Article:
(PhysOrg.com) -- Several speculative theories in physics involve extra dimensions beyond our well-known four (which are broken down into three dimensions of space and one of time). Some theories have suggested 5, 10, 26, or more, with the extra spatial dimensions "hiding" within our observable three dimensions. One thing that all of these extra dimensions have in common is that none has ever been experimentally detected; they are all mathematical predictions.

More recently, physicists have been theorizing the possibility of lower dimensionality, in which the universe has only two or even one spatial dimension(s), along with one dimension of time. The theories suggest that the lower dimensions occurred in the past when the universe was much smaller and had a much higher energy level (and temperature) than today. Further, it appears that the concept of lower dimensions may already have some experimental evidence in cosmic ray observations.

Now in a new study, physicists Jonas Mureika from Loyola Marymount University in Los Angeles, California, and Dejan Stojkovic from SUNY at Buffalo in Buffalo, New York, have proposed a new and independent method for experimentally detecting lower dimensions. They’ve published their study in a recent issue of *Physical Review Letters*.

In 2010, a team of physicists including Stojkovic proposed a lower-dimensional framework in which spacetime is fundamentally a (1 + 1)-dimensional universe (meaning it contains one spatial dimension and one time dimension). In other words, the universe is a straight line that is “wrapped up” in such a way so that it appears (3 + 1)-dimensional at today’s higher energy scales, which is what we see.

The scientists don’t know the exact energy levels (or the exact age of the universe) when the transitions between dimensions occurred. However, they think that the universe’s energy level and size directly determine its number of dimensions, and that the number of dimensions evolves over time as the energy and size change. They predict that the transition from a (1 + 1)- to a (2 + 1)-dimensional universe happened when the temperature of the universe was about 100 TeV (teraelectronvolts) or less, and the transition from a (2 + 1)- to a (3 + 1)-dimensional universe happened later at about 1 TeV. Today, the temperature of the universe is about 10^{-3} eV.

So far, there may already be one piece of experimental evidence for the existence of a lower-dimensional structure at a higher energy scale. When observing families of cosmic ray particles in space, scientists found that, at energies higher than 1 TeV, the main energy fluxes appear to align in a two-dimensional plane. This means that, above a certain energy level, particles propagate in two dimensions rather than three dimensions.

In the current study, Mureika and Stojkovic have proposed a second test for lower dimensions that would provide independent evidence for their existence. The test is based on the assumption that a (2 + 1)-dimensional spacetime, which is a flat plane, has no gravitational degrees of freedom. This means that gravity waves and gravitons cannot have been produced during this epoch. So the physicists suggest that a future gravitational wave detector looking deep into space might find that primordial gravity waves cannot be produced beyond a certain frequency, and this frequency would represent the transition between dimensions. Looking backwards, it would appear that one of our spatial dimensions has “vanished.”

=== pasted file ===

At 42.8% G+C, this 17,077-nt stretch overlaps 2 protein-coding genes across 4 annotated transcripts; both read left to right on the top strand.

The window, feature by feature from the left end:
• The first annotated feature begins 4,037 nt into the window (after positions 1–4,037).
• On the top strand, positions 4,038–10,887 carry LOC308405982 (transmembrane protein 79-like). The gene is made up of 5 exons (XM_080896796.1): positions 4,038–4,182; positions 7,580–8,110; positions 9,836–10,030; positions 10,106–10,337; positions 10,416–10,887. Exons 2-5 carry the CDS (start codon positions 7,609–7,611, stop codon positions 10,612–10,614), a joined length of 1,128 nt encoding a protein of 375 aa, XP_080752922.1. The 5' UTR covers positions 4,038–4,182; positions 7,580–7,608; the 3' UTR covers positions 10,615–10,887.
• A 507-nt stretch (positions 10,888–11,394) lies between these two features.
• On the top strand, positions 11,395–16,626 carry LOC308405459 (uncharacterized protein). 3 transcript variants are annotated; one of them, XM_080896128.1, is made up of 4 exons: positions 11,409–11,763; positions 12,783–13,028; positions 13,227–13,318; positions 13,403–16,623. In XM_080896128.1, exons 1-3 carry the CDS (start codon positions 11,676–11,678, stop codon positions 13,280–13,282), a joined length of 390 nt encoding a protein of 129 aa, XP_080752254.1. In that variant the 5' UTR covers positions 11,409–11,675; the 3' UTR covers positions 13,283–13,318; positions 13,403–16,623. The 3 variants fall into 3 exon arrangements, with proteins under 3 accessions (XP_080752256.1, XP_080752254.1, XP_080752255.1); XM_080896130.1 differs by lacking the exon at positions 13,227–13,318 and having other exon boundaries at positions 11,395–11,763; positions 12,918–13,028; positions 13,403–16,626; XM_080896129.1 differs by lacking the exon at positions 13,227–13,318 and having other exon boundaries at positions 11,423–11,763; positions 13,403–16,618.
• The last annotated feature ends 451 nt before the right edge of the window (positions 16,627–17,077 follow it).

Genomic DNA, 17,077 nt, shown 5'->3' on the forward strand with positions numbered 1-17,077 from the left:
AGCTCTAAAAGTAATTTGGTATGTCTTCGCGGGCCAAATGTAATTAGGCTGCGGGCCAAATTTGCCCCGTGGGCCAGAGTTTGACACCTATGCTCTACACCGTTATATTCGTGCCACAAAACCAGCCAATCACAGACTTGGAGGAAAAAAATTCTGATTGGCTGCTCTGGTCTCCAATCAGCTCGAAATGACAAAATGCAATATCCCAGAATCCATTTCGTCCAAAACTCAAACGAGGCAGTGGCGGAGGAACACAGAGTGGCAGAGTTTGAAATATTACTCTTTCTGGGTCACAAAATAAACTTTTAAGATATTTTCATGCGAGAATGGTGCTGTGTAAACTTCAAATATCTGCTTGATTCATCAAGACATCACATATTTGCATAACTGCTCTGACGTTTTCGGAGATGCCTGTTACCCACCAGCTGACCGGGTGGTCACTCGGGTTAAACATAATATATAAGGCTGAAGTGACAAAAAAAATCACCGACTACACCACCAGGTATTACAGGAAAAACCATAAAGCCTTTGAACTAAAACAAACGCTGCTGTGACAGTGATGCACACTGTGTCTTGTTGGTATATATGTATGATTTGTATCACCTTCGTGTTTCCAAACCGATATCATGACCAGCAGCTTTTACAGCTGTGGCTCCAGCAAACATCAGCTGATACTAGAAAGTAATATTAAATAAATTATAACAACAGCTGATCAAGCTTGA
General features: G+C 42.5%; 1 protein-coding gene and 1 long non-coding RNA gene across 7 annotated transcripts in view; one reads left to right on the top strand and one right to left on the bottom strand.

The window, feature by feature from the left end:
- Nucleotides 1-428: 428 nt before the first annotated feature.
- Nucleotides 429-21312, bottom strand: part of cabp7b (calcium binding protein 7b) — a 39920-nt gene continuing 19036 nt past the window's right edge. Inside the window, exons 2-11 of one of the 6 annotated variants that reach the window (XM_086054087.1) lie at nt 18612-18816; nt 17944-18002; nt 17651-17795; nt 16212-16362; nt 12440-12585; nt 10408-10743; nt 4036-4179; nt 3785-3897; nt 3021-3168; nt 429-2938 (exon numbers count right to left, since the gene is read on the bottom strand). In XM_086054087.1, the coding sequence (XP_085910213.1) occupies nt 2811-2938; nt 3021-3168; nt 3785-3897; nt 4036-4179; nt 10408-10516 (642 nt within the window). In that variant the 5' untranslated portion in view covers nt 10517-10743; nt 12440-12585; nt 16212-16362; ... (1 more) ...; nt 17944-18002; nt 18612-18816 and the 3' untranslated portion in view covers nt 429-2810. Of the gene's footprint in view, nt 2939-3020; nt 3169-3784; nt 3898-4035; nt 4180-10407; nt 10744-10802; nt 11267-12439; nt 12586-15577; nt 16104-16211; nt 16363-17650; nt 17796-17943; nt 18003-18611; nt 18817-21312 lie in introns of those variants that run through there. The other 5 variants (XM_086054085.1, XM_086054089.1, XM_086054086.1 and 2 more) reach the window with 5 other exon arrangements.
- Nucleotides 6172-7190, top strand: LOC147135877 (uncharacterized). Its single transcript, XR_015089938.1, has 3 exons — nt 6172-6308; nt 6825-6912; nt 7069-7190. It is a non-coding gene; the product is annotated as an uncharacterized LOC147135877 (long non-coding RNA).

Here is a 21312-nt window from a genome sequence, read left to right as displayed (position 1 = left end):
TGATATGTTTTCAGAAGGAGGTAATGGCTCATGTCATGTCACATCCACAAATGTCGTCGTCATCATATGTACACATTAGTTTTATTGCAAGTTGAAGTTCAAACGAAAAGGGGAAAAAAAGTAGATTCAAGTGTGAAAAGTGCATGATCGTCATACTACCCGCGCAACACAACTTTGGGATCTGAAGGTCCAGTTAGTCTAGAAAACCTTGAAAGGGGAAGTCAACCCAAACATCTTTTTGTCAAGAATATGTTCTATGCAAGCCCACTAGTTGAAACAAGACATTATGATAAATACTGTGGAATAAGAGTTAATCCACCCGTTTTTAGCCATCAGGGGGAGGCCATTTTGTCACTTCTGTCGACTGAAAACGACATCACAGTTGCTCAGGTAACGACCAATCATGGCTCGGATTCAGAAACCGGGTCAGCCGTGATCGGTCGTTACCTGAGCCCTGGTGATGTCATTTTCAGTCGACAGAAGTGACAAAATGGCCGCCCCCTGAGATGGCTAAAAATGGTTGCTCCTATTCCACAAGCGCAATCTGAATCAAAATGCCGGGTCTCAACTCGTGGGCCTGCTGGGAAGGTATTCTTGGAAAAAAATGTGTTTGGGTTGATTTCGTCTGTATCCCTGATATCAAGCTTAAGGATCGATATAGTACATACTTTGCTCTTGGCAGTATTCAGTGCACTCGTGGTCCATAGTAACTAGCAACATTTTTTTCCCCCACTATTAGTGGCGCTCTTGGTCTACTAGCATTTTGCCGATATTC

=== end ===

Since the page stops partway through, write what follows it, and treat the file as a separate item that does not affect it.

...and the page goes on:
The scientists added that it should be possible, though perhaps more difficult, to test for the existence of (1 + 1)-dimensional spacetime.

“It will be challenging with the current experiments,” Stojkovic told *PhysOrg.com*. “But it is within the reach of both the LHC and cosmic ray experiments if the two-dimensional to one-dimensional crossover scale is 10 TeV.”

Lower dimensions at higher energies could have several advantages for cosmologists. For instance, models of quantum gravity in (2 + 1) and (1 + 1) dimensions could overcome some of the problems that plague quantum gravity theories in (3 + 1) dimensions. Also, reducing the dimensions of spacetime might solve the cosmological constant problem, which is that the cosmological constant is fine-tuned to fit observations and does not match theoretical calculations. A solution may lie in the existence of energy that is currently hiding between two folds of our (3 + 1)-dimensional spacetime, which will open up into (4 + 1)-dimensional spacetime in the future when the universe’s decreasing energy level reaches another transition point.

“A change of paradigm,” Stojkovic said about the significance of lower dimensions. “It is a new avenue to attack long-standing problems in physics.”

**More information:**
Jonas Mureika and Dejan Stojkovic. “Detecting Vanishing Dimensions via Primordial Gravitational Wave Astronomy.” *Physical Review Letters* 106, 101101 (2011). DOI: 10.1103/PhysRevLett.106.101101

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